From UPSC perspective, the following things are important :
Prelims level : Not much
Mains level : Paper 3- India's changing stance towards liberalisation.
The latest budget’s import tariff hikes signal that a three-decade commitment to trade openness has been all but abandoned.
Detrimental effects of protectionism
- In brief, both economic theory and a vast weight of evidence point to the detrimental effects of protectionism. These are-
- Fostering inefficiency: Far from jump-starting the domestic industry, tariffs, quotas and other trade restrictions foster inefficiency among domestic firms that survive only because of
- And do not become more productive under it, as the government’s threat to withdraw the protection is never credible.
- The consumer is the ultimate loser: Meanwhile, upstream industries suffer higher than necessary input costs.
- Consumers of final goods end up footing the bill.
- Governments earn some tariff revenue, but never enough to warrant the distortion costs to the economy.
- Tariff inversion: The tariff “spikes” cause greater distortion than a revenue-equivalent uniform tariff, and may lead to the problem of tariff “inversion”.
- What is tariff inversion? A situation in which intermediate goods are taxed more heavily than final goods, thus paradoxically further disadvantaging, rather than aiding, domestic producers of final goods.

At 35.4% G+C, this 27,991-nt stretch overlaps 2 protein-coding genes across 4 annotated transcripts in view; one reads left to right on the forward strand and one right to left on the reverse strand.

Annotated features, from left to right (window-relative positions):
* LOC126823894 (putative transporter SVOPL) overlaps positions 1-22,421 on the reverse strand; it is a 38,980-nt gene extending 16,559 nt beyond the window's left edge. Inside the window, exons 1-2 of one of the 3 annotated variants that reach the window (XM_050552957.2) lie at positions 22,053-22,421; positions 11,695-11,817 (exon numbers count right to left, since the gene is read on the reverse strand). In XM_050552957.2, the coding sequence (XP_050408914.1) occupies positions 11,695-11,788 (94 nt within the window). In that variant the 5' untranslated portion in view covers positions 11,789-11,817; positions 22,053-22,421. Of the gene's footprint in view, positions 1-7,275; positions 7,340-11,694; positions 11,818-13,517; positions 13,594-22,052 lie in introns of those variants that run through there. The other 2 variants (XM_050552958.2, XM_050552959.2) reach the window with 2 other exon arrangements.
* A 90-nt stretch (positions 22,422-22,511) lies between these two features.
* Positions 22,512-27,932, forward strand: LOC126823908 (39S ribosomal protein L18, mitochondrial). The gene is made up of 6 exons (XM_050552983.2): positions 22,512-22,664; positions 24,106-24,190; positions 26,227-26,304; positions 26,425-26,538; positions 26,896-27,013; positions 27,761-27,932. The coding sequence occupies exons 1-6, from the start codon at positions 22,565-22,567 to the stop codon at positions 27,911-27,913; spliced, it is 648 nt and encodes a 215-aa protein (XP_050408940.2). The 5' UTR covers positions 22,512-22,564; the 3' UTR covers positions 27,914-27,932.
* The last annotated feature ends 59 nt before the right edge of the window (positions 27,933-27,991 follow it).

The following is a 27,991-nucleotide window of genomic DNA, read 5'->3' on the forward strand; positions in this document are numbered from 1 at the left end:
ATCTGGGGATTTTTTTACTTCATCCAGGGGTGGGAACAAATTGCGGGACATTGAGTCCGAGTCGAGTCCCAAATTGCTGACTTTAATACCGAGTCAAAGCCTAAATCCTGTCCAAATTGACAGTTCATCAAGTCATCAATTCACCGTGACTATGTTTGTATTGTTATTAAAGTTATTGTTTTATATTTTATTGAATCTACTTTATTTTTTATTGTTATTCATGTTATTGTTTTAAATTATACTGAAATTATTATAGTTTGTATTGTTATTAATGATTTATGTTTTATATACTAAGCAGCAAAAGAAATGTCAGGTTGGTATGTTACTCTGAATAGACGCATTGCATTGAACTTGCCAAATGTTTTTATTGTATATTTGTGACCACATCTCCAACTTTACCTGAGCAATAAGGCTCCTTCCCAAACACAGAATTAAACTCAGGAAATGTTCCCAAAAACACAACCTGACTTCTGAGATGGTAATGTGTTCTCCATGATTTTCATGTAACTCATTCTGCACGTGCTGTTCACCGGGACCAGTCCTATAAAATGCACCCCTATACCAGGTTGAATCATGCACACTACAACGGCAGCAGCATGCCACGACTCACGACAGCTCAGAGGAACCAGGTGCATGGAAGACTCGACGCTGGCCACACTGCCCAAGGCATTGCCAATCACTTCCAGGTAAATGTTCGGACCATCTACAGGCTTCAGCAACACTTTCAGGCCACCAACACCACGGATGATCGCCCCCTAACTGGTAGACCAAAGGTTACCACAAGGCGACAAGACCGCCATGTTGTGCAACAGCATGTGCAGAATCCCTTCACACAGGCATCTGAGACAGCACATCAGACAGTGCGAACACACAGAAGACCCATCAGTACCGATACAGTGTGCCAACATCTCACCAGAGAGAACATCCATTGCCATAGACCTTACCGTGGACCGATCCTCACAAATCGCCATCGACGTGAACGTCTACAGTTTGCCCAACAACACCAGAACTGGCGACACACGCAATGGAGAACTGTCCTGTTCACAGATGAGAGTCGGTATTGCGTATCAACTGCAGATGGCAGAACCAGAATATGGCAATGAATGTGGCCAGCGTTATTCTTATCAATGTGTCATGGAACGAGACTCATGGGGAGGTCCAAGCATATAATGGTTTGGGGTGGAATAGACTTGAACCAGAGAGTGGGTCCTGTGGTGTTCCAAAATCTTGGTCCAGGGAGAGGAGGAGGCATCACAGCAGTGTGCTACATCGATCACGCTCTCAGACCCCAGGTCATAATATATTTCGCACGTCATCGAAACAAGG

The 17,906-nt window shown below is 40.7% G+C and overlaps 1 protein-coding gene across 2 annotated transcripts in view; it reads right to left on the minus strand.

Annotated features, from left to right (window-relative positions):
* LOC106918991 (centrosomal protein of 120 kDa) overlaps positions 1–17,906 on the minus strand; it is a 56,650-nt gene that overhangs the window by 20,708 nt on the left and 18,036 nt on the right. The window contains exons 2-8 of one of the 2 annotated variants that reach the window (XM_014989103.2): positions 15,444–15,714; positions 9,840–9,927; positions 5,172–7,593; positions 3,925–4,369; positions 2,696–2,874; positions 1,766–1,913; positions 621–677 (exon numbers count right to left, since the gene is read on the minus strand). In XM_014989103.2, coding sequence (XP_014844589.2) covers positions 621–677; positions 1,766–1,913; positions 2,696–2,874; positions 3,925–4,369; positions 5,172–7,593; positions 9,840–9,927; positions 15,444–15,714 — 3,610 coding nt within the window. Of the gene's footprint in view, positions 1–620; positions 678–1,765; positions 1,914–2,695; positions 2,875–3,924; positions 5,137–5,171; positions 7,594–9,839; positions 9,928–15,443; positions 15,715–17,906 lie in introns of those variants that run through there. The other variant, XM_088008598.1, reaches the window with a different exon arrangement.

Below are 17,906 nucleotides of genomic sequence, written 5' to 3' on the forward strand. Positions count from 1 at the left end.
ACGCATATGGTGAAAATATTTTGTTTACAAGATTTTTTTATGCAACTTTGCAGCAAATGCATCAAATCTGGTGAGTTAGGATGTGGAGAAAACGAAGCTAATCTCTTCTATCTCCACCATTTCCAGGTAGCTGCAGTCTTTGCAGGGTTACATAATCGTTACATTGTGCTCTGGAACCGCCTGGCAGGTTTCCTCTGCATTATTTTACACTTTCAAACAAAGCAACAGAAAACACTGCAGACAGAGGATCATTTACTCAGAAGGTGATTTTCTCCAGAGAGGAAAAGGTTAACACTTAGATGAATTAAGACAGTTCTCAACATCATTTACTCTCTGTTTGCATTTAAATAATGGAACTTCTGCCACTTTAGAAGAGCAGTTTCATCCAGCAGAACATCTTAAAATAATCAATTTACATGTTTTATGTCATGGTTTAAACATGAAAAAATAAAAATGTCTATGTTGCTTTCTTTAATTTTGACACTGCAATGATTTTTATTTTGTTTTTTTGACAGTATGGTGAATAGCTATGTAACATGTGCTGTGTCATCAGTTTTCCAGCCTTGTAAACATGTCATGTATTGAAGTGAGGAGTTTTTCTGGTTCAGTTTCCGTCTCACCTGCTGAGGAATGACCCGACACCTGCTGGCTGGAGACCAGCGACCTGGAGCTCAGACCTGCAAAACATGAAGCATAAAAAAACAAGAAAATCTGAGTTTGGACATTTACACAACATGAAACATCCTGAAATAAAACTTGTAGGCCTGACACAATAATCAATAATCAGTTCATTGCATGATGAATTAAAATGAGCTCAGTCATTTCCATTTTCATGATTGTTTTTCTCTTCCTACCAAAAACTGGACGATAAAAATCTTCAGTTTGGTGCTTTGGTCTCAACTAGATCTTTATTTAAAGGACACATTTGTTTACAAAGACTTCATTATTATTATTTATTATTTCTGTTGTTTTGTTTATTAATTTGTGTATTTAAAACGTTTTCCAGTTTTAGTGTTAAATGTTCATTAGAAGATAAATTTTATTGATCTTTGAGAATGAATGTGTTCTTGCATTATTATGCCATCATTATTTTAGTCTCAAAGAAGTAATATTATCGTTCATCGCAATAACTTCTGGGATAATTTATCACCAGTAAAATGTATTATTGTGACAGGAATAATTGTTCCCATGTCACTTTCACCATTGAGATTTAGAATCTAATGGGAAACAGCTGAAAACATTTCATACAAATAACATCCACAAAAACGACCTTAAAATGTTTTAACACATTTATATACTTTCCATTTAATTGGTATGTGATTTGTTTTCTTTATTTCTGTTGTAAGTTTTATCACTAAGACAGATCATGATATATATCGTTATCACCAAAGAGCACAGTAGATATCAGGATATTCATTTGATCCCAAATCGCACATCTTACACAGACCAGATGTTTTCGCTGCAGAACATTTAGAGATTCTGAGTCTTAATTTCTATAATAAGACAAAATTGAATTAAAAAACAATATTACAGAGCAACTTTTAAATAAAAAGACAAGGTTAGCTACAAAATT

- Rent-seeking by domestic industries: Tariffs worsens rent-seeking by domestic industries-
- Protectionism increases lobbying: A force which would be muted in a world where tariffs are locked at a uniform level by statute, and, as a result, industries individually have less of an incentive to lobby for tariffs that are to be applied economy-wide rather than only for their own benefit.
- Economists Arvind Panagariya and Dani Rodrik had formalized this intuition many years ago, and it matches both common sense and observation.
- The apparently random list of sectors that would benefit from tariff increases in the recent budget-strongly suggests the possibility of rent-seeking behaviour.
Ample experience of import substitution in economies across the emerging world and over many decades, including in India until 1991, attest to the fact that protectionism, especially abetted by rent-seeking behaviour, is like a rabbit-hole: once inside, one keeps going deeper and deeper, and egress is difficult at best.